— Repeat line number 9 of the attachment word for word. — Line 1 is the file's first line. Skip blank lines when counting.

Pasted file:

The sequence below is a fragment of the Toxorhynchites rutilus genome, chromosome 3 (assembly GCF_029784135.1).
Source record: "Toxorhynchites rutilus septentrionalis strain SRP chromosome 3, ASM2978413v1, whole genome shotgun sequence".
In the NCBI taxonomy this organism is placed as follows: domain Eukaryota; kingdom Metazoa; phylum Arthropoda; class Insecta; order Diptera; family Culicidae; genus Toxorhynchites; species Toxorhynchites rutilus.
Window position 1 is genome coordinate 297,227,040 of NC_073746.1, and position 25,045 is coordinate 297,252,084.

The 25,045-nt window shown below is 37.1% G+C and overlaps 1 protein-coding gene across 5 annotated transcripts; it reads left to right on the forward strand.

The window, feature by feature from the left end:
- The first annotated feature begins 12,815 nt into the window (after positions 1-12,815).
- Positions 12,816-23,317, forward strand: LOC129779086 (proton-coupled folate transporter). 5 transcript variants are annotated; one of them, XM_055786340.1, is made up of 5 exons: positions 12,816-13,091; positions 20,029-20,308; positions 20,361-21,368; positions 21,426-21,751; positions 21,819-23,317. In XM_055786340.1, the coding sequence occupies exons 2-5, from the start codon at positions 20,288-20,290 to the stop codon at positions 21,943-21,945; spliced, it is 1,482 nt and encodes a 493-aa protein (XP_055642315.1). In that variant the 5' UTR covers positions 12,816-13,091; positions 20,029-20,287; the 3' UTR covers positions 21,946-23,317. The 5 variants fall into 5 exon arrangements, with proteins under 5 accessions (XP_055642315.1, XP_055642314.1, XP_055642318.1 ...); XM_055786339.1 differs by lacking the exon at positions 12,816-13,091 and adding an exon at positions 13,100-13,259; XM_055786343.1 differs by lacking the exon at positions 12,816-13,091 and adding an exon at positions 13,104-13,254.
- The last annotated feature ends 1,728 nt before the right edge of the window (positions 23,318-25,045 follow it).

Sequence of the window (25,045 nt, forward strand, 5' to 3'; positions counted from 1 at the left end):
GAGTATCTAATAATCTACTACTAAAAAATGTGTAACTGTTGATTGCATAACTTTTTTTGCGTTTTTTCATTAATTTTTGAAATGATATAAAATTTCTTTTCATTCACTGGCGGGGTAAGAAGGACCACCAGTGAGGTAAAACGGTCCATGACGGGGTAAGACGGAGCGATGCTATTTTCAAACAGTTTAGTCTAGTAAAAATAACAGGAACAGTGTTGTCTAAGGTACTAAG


- The last annotated feature ends 1,728 nt before the right edge of the window (positions 23,318-25,045 follow it).